Too often in our classes we present history, equations, assorted facts, data and retrospective analyses without supplying the current and future context of application of all of those components. The applicability of the class content in an AI-enhanced society and workplace should, in most cases, be the emphasis of the entire course. Perhaps we may think the application of the assembly of facts, principles and concepts is obvious when it is not at all clear to our learners or to employers. Examples of this course design deficiency abound across the curriculum but especially in older general education classes and textbooks. This gap in building knowledge is at the source of many criticisms and complaints about higher education. The relevancy gap becomes especially concerning as students are digging themselves into an average of $37,000 in debt without knowing how to apply whatever they may have learned in a career.
Author Lauren Hamer writes in Wall Street Watchdog that the name and focus of the degree itself can be a turnoff to employers. For example, she found the unemployment rate among environmental science degree holders was nearly 12 percent, while natural resource management degree holders averaged a 2 percent unemployment rate. Again and again, she cites examples where the degree that includes a clear application to careers is much more likely than a related generic degree to result in employment.
It is essential that we review all of our courses and degrees for relevance and applicability to lives and careers of today and tomorrow. We must consider constructing assessments not on the memorization of history, principles and facts, but rather on applying what is learned to current and future challenges. Making authentic assessments a core value in course development can go a long way toward updating the curriculum. In doing so, the course and degree titles will naturally become more descriptive and appealing to both students and employers.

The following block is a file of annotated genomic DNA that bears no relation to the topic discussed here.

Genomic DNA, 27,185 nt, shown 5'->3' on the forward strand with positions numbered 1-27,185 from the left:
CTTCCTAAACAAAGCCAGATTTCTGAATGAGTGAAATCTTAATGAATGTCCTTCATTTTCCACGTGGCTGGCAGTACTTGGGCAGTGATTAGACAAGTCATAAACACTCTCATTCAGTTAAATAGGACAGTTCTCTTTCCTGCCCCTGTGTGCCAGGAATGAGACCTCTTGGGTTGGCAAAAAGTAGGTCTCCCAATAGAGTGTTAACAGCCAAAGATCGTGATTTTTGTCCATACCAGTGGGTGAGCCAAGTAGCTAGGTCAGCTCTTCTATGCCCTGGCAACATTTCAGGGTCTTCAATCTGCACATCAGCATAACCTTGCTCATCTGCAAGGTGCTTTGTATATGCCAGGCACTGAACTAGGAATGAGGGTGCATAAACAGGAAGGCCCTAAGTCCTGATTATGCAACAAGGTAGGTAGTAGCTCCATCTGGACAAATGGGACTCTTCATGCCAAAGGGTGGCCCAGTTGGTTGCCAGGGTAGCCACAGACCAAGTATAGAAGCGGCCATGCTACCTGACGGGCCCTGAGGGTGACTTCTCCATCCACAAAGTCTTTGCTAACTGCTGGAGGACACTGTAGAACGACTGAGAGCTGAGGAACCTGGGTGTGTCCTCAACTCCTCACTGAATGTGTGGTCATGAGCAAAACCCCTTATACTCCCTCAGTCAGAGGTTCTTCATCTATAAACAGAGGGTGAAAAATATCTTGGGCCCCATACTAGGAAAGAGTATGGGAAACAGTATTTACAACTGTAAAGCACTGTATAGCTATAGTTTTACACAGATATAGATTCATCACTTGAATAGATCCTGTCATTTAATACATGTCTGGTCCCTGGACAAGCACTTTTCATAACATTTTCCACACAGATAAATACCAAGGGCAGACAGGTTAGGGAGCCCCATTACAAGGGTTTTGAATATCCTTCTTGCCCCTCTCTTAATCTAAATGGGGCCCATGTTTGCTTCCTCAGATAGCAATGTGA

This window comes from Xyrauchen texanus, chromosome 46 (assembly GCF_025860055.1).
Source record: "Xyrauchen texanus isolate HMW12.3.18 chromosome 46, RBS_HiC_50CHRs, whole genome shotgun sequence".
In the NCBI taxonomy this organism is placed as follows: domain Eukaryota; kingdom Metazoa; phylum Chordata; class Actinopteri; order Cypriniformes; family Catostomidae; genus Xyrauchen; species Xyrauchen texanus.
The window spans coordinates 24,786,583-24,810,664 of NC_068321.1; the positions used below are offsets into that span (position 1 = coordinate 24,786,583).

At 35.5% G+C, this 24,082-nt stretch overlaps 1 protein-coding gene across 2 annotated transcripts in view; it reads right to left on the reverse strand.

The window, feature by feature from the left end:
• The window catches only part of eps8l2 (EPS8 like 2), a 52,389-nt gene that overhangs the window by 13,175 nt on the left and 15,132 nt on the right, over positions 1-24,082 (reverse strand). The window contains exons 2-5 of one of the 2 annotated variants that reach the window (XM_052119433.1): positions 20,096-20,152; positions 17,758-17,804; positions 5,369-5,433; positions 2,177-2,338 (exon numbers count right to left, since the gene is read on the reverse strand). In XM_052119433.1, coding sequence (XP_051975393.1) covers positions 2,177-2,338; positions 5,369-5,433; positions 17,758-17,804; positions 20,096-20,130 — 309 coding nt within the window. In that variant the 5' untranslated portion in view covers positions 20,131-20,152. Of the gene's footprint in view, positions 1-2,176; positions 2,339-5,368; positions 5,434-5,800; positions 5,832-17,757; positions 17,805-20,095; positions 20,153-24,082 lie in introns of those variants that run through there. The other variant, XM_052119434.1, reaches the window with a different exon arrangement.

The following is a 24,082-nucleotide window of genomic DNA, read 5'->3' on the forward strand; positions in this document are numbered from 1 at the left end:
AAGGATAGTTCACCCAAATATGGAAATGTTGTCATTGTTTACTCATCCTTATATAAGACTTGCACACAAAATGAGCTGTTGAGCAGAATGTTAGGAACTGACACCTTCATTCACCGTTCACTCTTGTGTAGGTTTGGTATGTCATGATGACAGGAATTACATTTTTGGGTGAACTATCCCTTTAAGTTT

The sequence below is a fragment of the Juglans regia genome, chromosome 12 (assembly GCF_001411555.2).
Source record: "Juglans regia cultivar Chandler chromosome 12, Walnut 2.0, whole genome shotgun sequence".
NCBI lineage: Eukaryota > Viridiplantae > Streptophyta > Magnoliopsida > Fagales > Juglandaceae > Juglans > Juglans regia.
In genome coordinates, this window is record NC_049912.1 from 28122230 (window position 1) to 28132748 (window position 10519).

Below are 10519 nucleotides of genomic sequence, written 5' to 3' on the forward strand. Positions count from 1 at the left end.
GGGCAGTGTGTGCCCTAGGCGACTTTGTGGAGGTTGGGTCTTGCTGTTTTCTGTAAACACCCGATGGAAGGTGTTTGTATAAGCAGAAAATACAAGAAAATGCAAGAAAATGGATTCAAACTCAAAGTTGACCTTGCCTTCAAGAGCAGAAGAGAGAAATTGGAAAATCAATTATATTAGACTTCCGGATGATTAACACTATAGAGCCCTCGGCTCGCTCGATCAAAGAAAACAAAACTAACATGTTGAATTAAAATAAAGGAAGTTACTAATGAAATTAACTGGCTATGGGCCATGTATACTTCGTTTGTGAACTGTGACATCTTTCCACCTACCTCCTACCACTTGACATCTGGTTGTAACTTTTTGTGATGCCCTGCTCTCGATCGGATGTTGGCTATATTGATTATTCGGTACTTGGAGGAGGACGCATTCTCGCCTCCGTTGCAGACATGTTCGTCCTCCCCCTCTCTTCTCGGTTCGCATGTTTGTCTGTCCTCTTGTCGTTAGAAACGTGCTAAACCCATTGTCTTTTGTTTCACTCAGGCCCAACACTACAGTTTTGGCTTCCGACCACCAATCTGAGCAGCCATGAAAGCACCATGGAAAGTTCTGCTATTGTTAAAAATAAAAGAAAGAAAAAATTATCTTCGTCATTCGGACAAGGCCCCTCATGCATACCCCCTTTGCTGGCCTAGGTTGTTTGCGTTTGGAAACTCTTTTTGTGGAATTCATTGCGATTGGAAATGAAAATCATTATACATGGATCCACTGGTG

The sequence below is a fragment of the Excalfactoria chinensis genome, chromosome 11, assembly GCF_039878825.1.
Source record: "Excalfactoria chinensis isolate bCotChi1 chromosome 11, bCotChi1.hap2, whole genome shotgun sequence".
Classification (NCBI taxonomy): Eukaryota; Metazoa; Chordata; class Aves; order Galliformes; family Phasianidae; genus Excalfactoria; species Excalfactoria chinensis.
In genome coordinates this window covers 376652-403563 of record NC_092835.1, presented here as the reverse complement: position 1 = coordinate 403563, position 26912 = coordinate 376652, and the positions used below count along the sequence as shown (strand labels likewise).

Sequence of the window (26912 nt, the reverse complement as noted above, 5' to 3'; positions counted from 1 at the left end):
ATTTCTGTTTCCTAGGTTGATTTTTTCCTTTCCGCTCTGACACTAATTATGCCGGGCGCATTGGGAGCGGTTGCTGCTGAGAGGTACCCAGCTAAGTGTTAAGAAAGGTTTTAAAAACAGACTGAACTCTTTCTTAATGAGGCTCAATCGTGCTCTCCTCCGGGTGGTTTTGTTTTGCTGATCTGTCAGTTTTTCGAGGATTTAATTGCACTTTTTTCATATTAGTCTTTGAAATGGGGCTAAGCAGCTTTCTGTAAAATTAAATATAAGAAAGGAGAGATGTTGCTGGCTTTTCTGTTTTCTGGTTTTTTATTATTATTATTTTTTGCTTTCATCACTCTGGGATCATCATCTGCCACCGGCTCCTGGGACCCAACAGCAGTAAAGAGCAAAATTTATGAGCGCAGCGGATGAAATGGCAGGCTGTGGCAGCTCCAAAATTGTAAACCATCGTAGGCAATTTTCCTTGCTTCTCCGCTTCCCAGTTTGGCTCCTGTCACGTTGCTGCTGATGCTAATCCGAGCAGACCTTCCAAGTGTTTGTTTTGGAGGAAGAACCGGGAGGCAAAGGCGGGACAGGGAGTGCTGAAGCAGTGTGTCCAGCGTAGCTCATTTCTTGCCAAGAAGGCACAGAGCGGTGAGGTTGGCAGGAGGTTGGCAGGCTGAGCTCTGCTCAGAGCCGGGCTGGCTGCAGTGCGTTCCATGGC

While this is true for degrees, it is even more relevant in the burgeoning certificate and credentialing field. Whether they be stackable, for-credit or noncredit credentials, successful programs have a laser focus on relevance to the workforce job market. There are thousands and thousands of college-based certificate programs. Many are online to meet the needs of the widest variety of students, and many are accredited by associations and agencies in the area of study.
Certification programs are ones that prepare the learner for a specific field of employment and generally result in a credential that is broadly accepted as competence for a particular career. Not all certifications are equal. The team at Glassdoor writes, “With the rise of online learning, there’s no shortage of classes you can take that offer you a certification in a particular trade, skill or software program. But outside of positions that require certifications—pilots, emergency medical technicians and insurance agents, for example—do any of these make a real difference in a job application? We reached out to recruiters and HR professionals to get the answer. The consensus: Certifications certainly can make a difference, but not all certifications are created equal.”
Credentialing is not limited to learners in the U.S. The team at Goodwall, a leading international professional development firm, writes, “Professional job certifications are a great way to shine and show you have the right skills to succeed. Certifications are proof that an individual completed a set of training programs that focus on a specialized area of study. The number of professional certification options available is vast, some of them can even land you a great job without a degree. If you’re overwhelmed by the options, we’ve provided a list of the best job certifications to set you apart from the crowd.”
Geoff Williams at U.S. News & World Report compiled a list of 15 top-paying certifications that are attracting students and employers in 2022. “These programs, often offered by colleges, provide training in specific fields. You can take certificate programs as a college graduate, but there are many designed for people with a high school diploma or GED [who] want additional training to land an entry-level position.”
What is your university doing to assure that all offerings—credit and noncredit—are relevant to society and the workplace of today and tomorrow? Is your institution offering short-course, nondegree (or stackable within a degree) programs that are forward-designed, relevant and affordable? Who is leading the initiative? What can you do to facilitate this advance that could make a real difference in the viability of your institution today and tomorrow?